offspring: trash or treasure?
There has been plenty of good television on Australian screens of late. From Redfern Now to Rake to Janet King, it seems that roles for Australian actors have become increasingly complex and varied in recent years. But can we put Channel Ten’s hit drama Offspring in this category of quality?
The commercial network is not exactly known for the calibre of its drama. With Offspring’s setting in a maternity ward and the somewhat cheesy promotion, it would be easy to dismiss this show as just another soap disguised as drama. Popular culture that is made for and about women is, after all, often dismissed as ‘girlie’ and as less worthy than stories that feature male protagonists.
But while Offspring may not be the most gritty or challenging show on television, the show does draw upon some interesting themes. It is centred around two great performances from Australian women— Asher Keddie as the anxious and caring Dr Nina Proudman, and Kat Stewart as her vibrant sister Billie.
Now in its fifth season, the program’s recent series return drew over 900,000 viewers to their televisions. Keddie, the brightest star on Australian television in recent years, has won numerous Logies since taking on the role of Nina. Offspring also received two awards at the most recent AACTA Awards (formerly AFI), including Best Screenplay for writer and creator Debra Oswald; not only does the show have interesting female characters, but it represents success for women in the local television industry both on and off screen.
The latest episode opened with one of its protagonists’ many fantasies. Nina pictures herself at an awards night, listening to nominations for the “Best Mother Award.” The other women in her life are her rival nominees, and they sound like superwomen: how do they manage to be so many things at once, and to be so good at every one of them? Nina, on the other hand, is described as having “pretty much held it together, sort of.” The only applause in the room comes from herself, coupled with an awkward laugh.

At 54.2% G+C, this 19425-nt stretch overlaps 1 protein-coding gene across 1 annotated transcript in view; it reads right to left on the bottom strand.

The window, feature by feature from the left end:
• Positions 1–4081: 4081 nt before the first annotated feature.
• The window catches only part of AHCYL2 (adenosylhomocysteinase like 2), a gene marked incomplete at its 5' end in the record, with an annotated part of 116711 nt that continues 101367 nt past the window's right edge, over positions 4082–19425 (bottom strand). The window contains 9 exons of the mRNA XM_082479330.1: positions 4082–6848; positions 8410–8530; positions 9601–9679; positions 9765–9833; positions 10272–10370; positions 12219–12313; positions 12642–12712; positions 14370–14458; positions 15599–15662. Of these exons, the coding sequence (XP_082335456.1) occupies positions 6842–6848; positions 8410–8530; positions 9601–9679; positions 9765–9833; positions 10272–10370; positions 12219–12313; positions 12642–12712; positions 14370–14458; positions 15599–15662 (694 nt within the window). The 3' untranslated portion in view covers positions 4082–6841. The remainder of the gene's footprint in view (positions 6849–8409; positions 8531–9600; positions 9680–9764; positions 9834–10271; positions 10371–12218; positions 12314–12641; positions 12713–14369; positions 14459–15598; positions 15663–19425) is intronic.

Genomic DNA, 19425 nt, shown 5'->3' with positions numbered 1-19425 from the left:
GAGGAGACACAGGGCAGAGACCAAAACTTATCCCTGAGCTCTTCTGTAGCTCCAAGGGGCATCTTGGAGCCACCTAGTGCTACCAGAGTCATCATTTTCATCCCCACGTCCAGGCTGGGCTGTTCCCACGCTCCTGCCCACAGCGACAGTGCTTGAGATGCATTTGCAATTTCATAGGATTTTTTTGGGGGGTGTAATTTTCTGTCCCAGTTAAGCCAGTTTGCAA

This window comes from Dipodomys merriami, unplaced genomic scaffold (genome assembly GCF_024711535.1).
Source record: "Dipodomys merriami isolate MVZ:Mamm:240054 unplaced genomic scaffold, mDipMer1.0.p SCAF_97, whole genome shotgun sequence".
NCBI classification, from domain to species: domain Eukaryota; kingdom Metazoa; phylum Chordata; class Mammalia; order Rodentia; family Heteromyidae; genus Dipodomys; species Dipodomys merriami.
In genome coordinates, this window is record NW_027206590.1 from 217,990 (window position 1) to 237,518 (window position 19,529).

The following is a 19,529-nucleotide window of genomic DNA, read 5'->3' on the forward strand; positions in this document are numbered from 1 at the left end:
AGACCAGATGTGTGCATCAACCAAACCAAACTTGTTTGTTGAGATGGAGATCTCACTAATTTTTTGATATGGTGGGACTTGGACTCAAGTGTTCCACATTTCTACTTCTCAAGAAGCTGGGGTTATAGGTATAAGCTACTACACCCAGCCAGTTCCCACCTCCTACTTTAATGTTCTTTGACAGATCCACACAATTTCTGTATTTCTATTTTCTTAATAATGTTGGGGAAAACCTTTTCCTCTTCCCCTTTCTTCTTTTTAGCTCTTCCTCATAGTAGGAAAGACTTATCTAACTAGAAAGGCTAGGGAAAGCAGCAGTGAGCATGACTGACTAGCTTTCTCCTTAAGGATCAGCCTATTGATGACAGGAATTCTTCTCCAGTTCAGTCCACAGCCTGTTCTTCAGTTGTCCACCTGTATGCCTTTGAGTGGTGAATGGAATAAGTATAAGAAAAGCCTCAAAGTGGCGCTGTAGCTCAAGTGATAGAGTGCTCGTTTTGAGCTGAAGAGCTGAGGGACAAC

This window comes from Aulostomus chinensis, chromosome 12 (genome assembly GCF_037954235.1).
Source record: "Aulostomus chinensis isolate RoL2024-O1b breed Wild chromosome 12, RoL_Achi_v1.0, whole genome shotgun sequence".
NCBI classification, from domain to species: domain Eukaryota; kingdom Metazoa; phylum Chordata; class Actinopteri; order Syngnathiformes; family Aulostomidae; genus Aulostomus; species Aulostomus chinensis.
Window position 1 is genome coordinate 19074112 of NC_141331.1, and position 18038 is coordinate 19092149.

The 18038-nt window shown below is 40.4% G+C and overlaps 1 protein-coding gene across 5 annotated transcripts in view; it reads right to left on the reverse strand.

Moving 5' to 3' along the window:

This scene perfectly encapsulates what Offspring does so well: it uses humour to tackle the anxieties of modern life, and the expectations placed upon modern women, in an endearing and refreshing manner. Through Nina’s fantasy world and the endless insecurities that are constantly playing out in her head, viewers are given a character that is relatable.
In the early seasons, Offspring contained some familiar tropes about women in successful careers. Nina was cool, calm and professional in the ward, able to handle an emergency delivery with precision and put nervous parents-to-be at ease. In her personal life, however, she was bumbling and unsure, unable to articulate her feelings around the man of her dreams, Dr Chris (Don Hany). Her character has become more complex, though, in later seasons. At the end of season four Nina faced much bigger challenges in her personal life than a crush on a colleague, and she has handled them with grace and fortitude.
Like Nina, Billie is a loveable but flawed character. Last season, we saw her life unravel in devastating fashion, but she has pulled it together for herself and her sister in the beginning of season five. The two leads of Offspring have portrayed increasingly multi-faceted characters over the years, and their relationship with each other is one of the best parts of the show. It is heartening to see female characters like this: women who want to be the best versions of themselves, but know it is not always possible. When things fall apart, they start all over again. As an added bonus for women’s representation on mainstream Australian television, neither character is your typical twenty-something ‘beach babe’ (not that there’s anything wrong with being a beach babe— it’s just nice to have some variety).
In many ways, Offspring is quite a progressive show. It depicts a variety of relationships and living situations, and is based around a messy modern family that throws up plenty of surprises. There have been all sorts of unconventional parenting arrangements over the years. From one-night stands that have led to platonic shared parenting to three-person parenting arrangements, the show presents all sorts of family configurations as loving and real. It is nice to see such an open-minded view of family on a mainstream television drama.
While it might not be the most ‘serious’ television, Offspring is a show that isn’t afraid to break with convention, or to make its characters as flawed and real as possible. Nina, her sister Billie and their extended family are undoubtedly more than one-dimensional. All in all, it is quite exciting that this is such a successful program has found a home on mainstream television.
Image credit: Wikimedia Commons